It’s just been one of those crazy weeks.
My new dog Daisy had surgery last week. She can’t keep still and wouldn’t stop biting her stitches after being spayed (earning her the nickname “Crazy Daisy”).
Then, my son had abdominal pains, sending us to the always fun emergency room. As awful as the ER is, hours of waiting to be seen do give you time to shift your mind to mundane things. This led to a discussion about coupons. And whenever the subject of coupons comes up, I sing the following in a goofy high voice: “Use any coupon…one dollar off…eat Quiznos subs…” My 19-year-old looks at me and says, “The Quiznos Spongmonkeys!!” To which I responded, “You know that campaign??”
My son was all of one-year-old when perhaps the most bizarre marketing campaign ever landed on TV screens. Two strange-looking creatures, one wearing a derby hat, and the other wearing a pirate hat playing the guitar, and singing about Quiznos Subs. There are less than 200 Quiznos locations left in the United States (down from a high of 4,700 locations in 2007), but I still think of it because of those stupid commercials. I love the dramatic pause before “They got a pepper bar” in this one:
Why in the world my teenager would know it is an entirely different story, however it makes total sense. If it’s something that captures Generation Z’s attention, there are myriad ways for them to discover it through memes on Reddit, videos on YouTube, and so on. We spent the next 15 minutes watching these commercials repeatedly and just giggling. That’s when it occurred to me…
The Quiznos Spongmonkeys were ahead of their time.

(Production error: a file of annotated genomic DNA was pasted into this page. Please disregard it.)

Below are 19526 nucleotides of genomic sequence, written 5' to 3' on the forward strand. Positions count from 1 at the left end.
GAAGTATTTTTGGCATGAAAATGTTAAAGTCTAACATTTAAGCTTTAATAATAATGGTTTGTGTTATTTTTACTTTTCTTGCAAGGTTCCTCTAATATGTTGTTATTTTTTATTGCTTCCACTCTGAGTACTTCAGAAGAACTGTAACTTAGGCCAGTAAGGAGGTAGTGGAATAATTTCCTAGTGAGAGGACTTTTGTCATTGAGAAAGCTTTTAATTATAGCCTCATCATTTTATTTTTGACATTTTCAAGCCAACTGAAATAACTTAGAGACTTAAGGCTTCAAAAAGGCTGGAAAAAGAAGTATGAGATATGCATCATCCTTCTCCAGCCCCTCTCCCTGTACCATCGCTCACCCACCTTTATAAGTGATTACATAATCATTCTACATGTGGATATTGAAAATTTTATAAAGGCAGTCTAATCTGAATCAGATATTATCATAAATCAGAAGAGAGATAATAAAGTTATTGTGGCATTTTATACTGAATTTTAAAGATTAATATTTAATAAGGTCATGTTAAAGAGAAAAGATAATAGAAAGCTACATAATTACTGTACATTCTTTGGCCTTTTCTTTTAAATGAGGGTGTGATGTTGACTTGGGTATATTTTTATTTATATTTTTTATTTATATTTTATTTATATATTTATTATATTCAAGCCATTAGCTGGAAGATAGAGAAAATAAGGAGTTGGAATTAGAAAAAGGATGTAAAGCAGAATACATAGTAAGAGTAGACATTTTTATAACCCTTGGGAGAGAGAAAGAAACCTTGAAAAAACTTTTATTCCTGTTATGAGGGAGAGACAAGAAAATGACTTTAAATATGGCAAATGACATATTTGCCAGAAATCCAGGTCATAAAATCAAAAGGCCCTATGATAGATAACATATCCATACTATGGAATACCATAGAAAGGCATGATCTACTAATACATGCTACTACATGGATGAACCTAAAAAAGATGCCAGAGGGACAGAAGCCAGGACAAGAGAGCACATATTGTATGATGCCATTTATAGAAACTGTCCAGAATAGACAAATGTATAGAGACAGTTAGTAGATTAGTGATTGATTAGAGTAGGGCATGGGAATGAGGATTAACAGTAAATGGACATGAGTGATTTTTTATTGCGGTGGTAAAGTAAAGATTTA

In 2004, people just didn’t get it. The humor was too out there, especially for a sub chain. But, as my son Lloyd put it, “If this aired today, my generation would be all up in Quizno’s. They’d be doing just fine.”
It’s always fascinated me that I still sing parts of a commercial that I felt barely aired. Like it was there, and then they were gone. And sure enough, the campaign lasted less than a year. How was it so darn sticky?
According to Trey Hall, Quiznos Chief marketing officer, in an interview with Slate, “the goal was to create a ‘dramatic’ ad that could compensate for their comparatively small advertising budget by catching viewers’ attention in a brief airtime spot. Featuring the bizarre, yet undeniably memorable, sponge monkeys in their ads would help them generate brand awareness and buzz around the sandwich shop.”
The lesson of the Quinzos Spongmonkeys is twofold.
One, the more limited your budget, the more you need to stick out. Quiznos understood this and created a memorable campaign. Unfortunately, the brand had deeper franchise issues that led to the company’s decline.
Two, in case you hadn’t noticed (Exhibit A: TikTok), Gen Z is quirky. Straight-ahead marketing campaigns that worked in the past may not have the same impact they did in the past. Who knew that an 18-year-old pirate hat-wearing monkey would do the trick?